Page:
Chapter 14 Notes

65 views2 pages
Published on 1 Jun 2011
School
UTSC
Department
Finance
Course
MGFB10H3
Professor
Chapter 14 Cash Flow Estimation and Capital Budgeting Decisions Notes
14.1 General Guidelines for Capital Expenditure Analysis
marginal or incremental cash flows additional cash flows that result from budgeting decisions, generated by new projects
sunk costs costs that have already been incurred, cannot be recovered, and should not influence current decisions
opportunity costs cash flows that must be forgone as a result of an investment decision
externalities the consequences that result from an investment that may benefit or harm unrelated third parties
14.2 Estimating and Discounting Cash Flows
The Initial After-Tax Cash Flow (CF
0
)
initial after-tax cash flow (CF
0
) the total cash outlay required to initiate an investment project, including the change in net
working capital and associated opportunity costs, which may affect the firm’s cash flow, but cannot be expensed for tax purposes
capital cost (C
0
) all costs incurred to make an investment operational, such as machinery installation expenses, land-clearing
costs, and so on; these can be depreciated for tax purposes; different from initial after-tax cash flow
CF0 = C
0
+ NWC
0
+ OC
Expected Annual After-Tax Cash Flows (CF
t
)
expected annual after-tax cash flows (CF
t
) the cash flows that are estimated to occur as a result of the investment decision,
comprising the associated expected incremental increase in after-tax operating income and any incremental tax savings (or
additional taxes paid) that result from the initial investment outlay
Two Ways to Determine Cash Flows after Capital Cost Allowance
Before-tax operating income (before depreciation)
CCA
Taxable Income
Taxes payable
After-tax income
+ CCA (non-cash expense)
Net cash flow
Before-tax operating income (before depreciation)
Taxes payable on operating income
After-tax operating income
+ CCA tax savings
Net cash flow
CF
t
= CFBT
t
(1 T) + CCA
t
(T) where CFBT
t
= cash flow before taxes (i.e., incremental pre-tax operating income),
CCA
t
= the CCA expense for year t, T = the firm’s marginal (or effective) tax rate
Ending (or Terminal) After-Tax Cash Flows (ECF
n
)
ending (or terminal) after-tax cash flow (ECF
n
) the total cash flow that is generated in the terminal year of a project, aside
from that year’s expected after-tax cash flow; the estimated salvage value of the asset
salvage value (SV
n
) the estimated sale price of an asset at the end of its useful life
ECF (with Tax Implications)
n
= SV
n
+ NWC
n
[(SV
n
C
0
) × T] [(SV
n
UCC
n
) × T]
generally, capital gains are rare for depreciable capital assets because most large firms will have several assets in a given CCA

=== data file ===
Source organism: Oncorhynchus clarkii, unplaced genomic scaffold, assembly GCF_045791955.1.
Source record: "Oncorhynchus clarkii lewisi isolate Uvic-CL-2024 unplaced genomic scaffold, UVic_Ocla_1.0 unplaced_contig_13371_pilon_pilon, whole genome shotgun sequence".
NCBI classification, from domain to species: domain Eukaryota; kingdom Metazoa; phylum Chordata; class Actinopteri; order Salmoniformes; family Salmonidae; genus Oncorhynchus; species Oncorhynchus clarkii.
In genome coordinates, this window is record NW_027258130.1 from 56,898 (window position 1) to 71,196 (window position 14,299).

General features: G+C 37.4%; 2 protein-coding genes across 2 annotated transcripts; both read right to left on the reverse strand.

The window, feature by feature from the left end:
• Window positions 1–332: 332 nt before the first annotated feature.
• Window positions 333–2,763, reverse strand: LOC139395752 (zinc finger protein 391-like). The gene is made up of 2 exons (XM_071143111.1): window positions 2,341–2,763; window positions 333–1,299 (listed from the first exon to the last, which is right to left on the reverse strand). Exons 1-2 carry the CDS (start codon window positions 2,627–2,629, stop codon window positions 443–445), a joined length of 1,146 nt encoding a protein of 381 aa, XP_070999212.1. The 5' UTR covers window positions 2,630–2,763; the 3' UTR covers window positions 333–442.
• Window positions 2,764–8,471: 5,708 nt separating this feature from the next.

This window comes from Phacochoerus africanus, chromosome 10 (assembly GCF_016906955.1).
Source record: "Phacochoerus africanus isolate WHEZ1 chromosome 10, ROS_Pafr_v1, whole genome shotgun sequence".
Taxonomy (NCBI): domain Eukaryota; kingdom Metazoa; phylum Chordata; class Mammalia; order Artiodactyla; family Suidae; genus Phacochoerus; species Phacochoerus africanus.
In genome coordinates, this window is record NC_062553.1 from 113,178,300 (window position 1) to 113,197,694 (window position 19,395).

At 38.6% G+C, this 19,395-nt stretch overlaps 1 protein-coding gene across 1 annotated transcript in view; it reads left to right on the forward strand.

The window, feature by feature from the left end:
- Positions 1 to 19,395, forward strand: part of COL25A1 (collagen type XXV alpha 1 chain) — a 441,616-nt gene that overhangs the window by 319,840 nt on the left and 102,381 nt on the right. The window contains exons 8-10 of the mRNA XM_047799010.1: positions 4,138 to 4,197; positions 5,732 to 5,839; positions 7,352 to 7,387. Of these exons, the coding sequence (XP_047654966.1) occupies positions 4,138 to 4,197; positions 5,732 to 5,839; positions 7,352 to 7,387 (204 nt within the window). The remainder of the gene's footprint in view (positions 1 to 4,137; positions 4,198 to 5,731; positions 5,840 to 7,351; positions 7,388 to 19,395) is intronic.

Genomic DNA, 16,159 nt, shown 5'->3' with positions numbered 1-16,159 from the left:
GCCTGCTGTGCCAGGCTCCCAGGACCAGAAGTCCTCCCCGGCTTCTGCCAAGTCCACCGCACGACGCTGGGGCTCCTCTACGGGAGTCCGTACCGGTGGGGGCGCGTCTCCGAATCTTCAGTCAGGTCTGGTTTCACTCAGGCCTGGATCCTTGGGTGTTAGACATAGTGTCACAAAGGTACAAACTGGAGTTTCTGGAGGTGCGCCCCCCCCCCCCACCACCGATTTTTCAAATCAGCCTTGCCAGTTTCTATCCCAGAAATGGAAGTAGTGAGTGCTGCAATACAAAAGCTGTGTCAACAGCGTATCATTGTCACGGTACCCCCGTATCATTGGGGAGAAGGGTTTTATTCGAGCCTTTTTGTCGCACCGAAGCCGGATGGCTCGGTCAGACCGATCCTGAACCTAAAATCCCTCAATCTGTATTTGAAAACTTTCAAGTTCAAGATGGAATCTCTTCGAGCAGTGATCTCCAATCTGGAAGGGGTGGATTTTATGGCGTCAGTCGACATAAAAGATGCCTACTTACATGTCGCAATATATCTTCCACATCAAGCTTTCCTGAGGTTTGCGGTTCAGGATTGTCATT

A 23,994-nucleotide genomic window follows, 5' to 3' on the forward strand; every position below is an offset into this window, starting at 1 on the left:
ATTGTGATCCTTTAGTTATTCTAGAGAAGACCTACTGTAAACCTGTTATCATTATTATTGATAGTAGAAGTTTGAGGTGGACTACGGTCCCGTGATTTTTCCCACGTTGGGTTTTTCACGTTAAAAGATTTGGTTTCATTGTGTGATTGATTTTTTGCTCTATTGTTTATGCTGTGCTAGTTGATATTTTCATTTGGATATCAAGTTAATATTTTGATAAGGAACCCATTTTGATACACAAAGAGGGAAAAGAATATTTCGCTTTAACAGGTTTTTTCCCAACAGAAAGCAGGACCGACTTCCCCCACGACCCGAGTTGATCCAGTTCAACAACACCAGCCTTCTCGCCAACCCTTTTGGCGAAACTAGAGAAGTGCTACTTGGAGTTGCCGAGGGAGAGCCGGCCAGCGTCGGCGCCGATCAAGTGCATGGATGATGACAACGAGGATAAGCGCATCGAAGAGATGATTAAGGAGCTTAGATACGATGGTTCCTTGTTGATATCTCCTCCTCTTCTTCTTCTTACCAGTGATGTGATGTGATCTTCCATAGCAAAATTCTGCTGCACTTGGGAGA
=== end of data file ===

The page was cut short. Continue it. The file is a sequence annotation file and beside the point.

pool, and the pool will remain open after the asset is sold—as a result, the asset cost and UCC will usually be greater than the
salvage value of any particular asset, so capital gains, terminal losses, and CCA recapture will not happen
ECF
n
= SV
n
+ NWC
n
14.3 Sensitivity to Inputs
Sensitivity Analysis
sensitivity analysis examination of how investment’s NPV changes as value of different inputs are changed, one input at time
this type of analysis allows firms to determine which of their estimates are the most critical in the final decision
obviously, the most critical estimates require the greatest amount of scrutiny from the firm
scenario analysis analysis of how investment’s NPV changes in response to varying scenarios in terms of 1 or more estimates
it is also informative to vary the discount rate used in the NPV calculations, because this variable is hard to estimate precisely
and can change substantially through time as market, industry, and company conditions change
it often makes sense to vary more than one input variable at a time, because it allows us to account for interactions among the
variables and for the fact that many of them can related to external variables
real option valuation (ROV) assessment that recognizes firms respond to unlike circumstances and change operating features
Real Option Valuation (ROV)
ROV places great weight on the flexibility involved in a firm’s operations
decision tree a schematic way to represent alternative decisions and the possible outcomes
NPV Break-Even Analysis
www.notesolution.com
Unlock document

This preview shows half of the first page of the document.
Unlock all 2 pages and 3 million more documents.

Already have an account? Log in

Document Summary

14. 1 general guidelines for capital expenditure analysis: marginal or incremental cash flows  additional cash flows that result from budgeting decisions, generated by new projects. Two ways to determine cash flows after capital cost allowance. Cft = cfbtt (1 t) + ccat (t) Ccat = the cca expense for year t, t = the firm"s marginal (or effective) tax rate where cfbtt = cash flow before taxes (i. e. , incremental pre-tax operating income), 9: consider the effect of all project interdependencies on cash flow estimates, treat inflation consistently. This harks back to comparing like with like: discount nominal cash flows with nominal. Ignore intangible considerations. discount rates, and real cash flows with real discount rates: undertake all social investments required by law, estimate the future cash flows associated with potential investments. These cash flows include 3 categories: initial cash flow, the expected annual after-tax cash flows, and the ending cash flow. o o o.